Ensure that team members can get in contact with each other and set realistic expectations for response times, especially when working across multiple time zones. Even though your conversations may be asynchronous and span time zones, it’s still important to keep the lines of communication open.
At the same time, honor your employees’ schedules as much as possible. If you allow employees to work a 9 to 5 schedule in their own time zone, avoid setting up calls outside of their individual work hours.
Although scheduling meetings that work for everyone could be tricky, trying your best to do so will send a message that you respect everyone’s time and work-life balance. In return, your employees will have greater trust in and commitment to you.
6. Offer thoughtful feedback
Don’t wait until there’s a problem to talk to your employees. Get into the habit of regularly providing feedback on team members’ strengths, accomplishments, and performance.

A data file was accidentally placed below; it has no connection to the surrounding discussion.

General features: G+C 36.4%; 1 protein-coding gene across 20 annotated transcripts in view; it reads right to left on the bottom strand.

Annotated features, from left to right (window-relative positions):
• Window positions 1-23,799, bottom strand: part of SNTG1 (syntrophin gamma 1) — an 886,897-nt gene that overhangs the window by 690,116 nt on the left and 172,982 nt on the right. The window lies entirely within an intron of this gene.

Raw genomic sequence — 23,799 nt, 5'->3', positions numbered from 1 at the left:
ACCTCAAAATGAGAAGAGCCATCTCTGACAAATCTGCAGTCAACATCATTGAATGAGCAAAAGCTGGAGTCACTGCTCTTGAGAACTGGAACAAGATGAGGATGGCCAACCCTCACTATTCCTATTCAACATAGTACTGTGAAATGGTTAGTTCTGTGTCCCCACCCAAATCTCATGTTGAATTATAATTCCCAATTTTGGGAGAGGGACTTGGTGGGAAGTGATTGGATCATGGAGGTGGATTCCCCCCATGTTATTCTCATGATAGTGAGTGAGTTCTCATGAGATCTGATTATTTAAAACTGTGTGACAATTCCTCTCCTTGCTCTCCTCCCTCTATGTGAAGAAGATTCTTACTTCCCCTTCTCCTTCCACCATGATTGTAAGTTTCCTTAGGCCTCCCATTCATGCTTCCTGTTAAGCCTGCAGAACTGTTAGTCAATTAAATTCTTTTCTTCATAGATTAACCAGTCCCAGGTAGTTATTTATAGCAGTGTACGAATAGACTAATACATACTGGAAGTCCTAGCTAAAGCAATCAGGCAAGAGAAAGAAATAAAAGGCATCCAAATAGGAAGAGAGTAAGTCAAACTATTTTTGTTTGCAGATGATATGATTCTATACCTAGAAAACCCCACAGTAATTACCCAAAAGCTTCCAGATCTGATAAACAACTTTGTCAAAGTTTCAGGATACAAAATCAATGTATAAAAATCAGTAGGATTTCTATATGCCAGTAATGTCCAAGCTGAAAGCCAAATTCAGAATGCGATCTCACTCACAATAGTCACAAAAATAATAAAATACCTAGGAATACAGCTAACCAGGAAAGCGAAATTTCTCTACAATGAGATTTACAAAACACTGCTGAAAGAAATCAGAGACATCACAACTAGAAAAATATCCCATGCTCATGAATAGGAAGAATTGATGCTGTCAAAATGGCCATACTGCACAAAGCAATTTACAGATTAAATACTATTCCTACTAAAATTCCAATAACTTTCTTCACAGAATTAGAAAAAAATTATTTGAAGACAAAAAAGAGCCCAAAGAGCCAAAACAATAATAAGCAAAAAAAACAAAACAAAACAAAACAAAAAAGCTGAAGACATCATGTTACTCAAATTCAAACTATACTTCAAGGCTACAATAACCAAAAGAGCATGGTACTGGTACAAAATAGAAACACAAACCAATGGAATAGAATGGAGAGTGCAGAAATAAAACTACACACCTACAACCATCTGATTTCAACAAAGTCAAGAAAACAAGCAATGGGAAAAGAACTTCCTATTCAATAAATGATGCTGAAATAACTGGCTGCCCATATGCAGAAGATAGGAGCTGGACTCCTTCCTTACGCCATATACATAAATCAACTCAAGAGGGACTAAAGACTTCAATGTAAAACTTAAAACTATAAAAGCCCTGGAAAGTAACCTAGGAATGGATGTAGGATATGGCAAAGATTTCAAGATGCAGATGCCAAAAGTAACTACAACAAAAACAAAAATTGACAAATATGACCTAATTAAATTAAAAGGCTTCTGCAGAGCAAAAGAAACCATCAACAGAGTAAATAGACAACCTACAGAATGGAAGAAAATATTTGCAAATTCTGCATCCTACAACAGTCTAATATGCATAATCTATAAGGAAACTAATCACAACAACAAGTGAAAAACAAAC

Don’t be afraid to remark on areas for improvement either, as long as you do so in a constructive and supportive way. By demonstrating knowledge of your employees’ talents and contributions and your willingness to help them grow, you will build trust.
A thoughtful performance feedback process might also boost employee retainment. You’ll help employees grow and hopefully, allow for upward mobility within the team. Instead of applying elsewhere for a promotion, they’ll feel confident they can build their careers within your company.
7. Give trust from the get-go
Don’t expect employees to earn your trust over time. Instead, give them trust right away. You can communicate this trust through eliciting feedback on big projects, encouraging them to take initiative, or providing opportunities for professional development, to name a few examples.
This “positive psychology” approach will help your employees flourish in their role and rise to meet its challenges. By creating positive experiences for your employees right off the bat, you’ll build a team that’s motivated, trusting, and happy.
Building trust in virtual teams takes thoughtfulness and planning
While employees crave flexibility, that doesn’t mean they want to be isolated. Managing a remote team and learning how to build trust remotely can certainly be challenging for managers. But with the right practices in place, you can build a team that is even happier and more productive than one that meets every single day.